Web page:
Flight attendant’s powerful gesture leaves passengers speechless

Her kind gesture has gone viral.

What was set to be one man’s final goodbye to his beloved wife of more than five decades turned out to be much more than he expected after the kindness of strangers allowed him to take one last trip with her.

Twitter user KMD took to social media to share the story of his friend’s father who was transporting his wife’s ashes from where they’d lived in Yokohoma, Japan, to their hometown in Saga Prefecture in Kyushu.

In Japan, most bodies of the deceased are cremated with the ashes typically returned to a person’s home, to set up as a grave or memorial, or even used as fertiliser for a tree.

The transportation of ashes, as you can imagine, can be quite an emotional journey.

The man who was taking his wife’s ashes back to their hometown had to fly from Yokohama to Saga.

He had brought his wife’s ashes in a large bag and as it was rather big, he asked the luggage check-in counter if it was all right for him to carry it on.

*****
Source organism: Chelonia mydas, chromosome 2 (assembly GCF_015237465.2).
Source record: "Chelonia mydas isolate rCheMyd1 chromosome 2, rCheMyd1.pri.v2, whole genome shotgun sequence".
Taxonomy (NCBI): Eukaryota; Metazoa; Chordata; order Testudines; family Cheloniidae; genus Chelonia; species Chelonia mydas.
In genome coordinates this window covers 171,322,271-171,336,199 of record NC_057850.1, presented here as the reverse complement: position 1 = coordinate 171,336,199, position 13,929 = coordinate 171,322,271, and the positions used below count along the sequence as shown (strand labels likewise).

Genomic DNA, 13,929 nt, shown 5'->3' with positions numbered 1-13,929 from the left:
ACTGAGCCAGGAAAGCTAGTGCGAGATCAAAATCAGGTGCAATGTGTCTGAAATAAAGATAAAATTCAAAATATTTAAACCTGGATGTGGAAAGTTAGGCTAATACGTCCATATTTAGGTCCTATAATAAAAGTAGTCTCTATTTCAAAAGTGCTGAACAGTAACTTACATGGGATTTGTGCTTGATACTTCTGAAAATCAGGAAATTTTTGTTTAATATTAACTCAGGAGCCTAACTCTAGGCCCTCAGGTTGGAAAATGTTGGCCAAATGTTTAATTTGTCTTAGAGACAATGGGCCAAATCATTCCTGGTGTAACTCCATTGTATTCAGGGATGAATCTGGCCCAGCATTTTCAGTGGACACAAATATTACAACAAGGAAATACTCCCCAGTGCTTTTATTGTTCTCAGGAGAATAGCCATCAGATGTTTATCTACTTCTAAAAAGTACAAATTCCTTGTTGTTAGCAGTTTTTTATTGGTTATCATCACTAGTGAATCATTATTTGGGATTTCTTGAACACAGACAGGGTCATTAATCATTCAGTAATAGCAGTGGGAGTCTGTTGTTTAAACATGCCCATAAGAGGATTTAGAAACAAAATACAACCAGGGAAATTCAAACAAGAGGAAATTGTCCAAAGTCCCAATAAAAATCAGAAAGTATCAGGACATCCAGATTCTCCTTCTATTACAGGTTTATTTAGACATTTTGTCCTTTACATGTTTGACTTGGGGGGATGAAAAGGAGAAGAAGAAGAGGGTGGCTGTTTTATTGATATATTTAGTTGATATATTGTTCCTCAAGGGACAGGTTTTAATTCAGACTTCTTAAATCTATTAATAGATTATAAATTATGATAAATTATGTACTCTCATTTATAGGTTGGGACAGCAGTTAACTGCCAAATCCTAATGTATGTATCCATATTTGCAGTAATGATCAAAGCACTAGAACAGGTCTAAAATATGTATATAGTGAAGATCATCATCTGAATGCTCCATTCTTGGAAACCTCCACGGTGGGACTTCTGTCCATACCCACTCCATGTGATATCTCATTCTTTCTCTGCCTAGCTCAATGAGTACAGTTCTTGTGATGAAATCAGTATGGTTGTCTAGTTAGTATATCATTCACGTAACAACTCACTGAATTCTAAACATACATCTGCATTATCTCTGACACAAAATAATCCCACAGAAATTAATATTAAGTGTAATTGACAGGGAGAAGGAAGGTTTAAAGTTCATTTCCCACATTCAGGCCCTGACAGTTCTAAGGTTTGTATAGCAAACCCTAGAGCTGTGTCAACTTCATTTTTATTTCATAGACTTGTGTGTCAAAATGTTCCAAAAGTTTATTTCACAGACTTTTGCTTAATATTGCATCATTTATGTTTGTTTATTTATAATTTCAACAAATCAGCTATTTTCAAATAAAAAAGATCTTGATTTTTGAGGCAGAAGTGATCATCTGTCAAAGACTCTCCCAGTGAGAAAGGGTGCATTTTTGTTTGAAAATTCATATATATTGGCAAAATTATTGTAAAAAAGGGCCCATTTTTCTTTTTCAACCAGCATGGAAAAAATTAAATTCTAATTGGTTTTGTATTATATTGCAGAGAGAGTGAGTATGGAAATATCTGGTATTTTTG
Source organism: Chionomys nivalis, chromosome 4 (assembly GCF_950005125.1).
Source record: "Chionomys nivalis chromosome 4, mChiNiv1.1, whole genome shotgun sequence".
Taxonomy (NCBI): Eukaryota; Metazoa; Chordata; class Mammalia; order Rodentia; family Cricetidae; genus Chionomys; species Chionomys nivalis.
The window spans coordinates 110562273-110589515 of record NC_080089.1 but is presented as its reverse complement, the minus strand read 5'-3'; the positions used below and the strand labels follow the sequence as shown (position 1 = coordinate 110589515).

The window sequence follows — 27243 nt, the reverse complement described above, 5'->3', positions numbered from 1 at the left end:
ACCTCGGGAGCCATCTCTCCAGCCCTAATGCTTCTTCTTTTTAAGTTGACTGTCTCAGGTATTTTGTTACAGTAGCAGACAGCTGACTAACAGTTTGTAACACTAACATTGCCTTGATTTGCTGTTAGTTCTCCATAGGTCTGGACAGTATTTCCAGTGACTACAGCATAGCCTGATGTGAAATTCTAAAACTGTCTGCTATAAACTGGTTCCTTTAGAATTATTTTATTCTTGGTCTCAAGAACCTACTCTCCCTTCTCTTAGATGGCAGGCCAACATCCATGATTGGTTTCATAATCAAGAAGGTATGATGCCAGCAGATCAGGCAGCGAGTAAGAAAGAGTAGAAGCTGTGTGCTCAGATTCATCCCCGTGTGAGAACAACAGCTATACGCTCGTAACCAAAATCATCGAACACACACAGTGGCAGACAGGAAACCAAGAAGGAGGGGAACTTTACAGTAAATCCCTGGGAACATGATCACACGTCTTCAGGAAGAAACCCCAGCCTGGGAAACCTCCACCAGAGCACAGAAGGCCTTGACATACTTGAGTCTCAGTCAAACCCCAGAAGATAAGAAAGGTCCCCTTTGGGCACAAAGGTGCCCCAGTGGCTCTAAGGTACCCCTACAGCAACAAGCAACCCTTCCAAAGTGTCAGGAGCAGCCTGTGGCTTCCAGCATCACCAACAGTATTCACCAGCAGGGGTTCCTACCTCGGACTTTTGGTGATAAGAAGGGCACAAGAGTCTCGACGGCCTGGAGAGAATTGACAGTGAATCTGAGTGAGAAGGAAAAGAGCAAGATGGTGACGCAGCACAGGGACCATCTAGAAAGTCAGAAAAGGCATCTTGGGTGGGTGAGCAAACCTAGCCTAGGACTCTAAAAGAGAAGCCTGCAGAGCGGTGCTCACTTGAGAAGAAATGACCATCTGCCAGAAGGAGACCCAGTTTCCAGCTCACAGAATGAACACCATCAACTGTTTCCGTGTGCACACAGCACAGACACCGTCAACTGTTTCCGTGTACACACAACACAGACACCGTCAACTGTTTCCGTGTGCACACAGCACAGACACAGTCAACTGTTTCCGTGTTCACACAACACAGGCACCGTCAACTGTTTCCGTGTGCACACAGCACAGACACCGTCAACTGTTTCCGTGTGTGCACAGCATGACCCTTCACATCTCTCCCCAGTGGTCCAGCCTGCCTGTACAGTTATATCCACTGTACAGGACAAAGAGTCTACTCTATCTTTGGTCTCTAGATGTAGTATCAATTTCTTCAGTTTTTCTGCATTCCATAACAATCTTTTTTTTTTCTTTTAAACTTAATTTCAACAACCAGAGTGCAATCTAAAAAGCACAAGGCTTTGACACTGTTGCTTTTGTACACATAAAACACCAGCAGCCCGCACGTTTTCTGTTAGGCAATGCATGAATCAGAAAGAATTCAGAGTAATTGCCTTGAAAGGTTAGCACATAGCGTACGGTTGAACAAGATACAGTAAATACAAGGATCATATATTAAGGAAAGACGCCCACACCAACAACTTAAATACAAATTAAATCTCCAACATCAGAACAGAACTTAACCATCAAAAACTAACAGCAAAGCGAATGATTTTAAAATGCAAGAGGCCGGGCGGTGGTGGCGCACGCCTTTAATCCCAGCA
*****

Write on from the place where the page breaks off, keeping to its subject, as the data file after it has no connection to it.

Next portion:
He was told it was okay and so boarded the flight, storing the bag in the overheard compartment before sitting down.

A flight attendant (or angel) came over and said to him, “The seat next to you is empty. Would your travelling companion like to sit down?”

The flight attendant then took the bag down for him and placed it on the seat next to him, even going so far as to secure it with the seatbelt.

His wife’s ashes were even treated to her share of refreshments throughout the flight duration.

The man said of the experience: “We were able to have a final trip together; just the two of us.”

The man’s story has sent Twitter into a flurry with Japanese users responding to the post in the most heartfelt ways: “They gave him a trip that he will never forget,” one person said.

Another commented, “That made me cry”, with the response, “Me too. Not tears of sadness, but warm tears of joy.”

“I know they just did it because they had the extra space but the fact that they actually did it is amazing,” said another. “I want to be someone capable of giving such great service to others.”

This article first published on Travel at 60.

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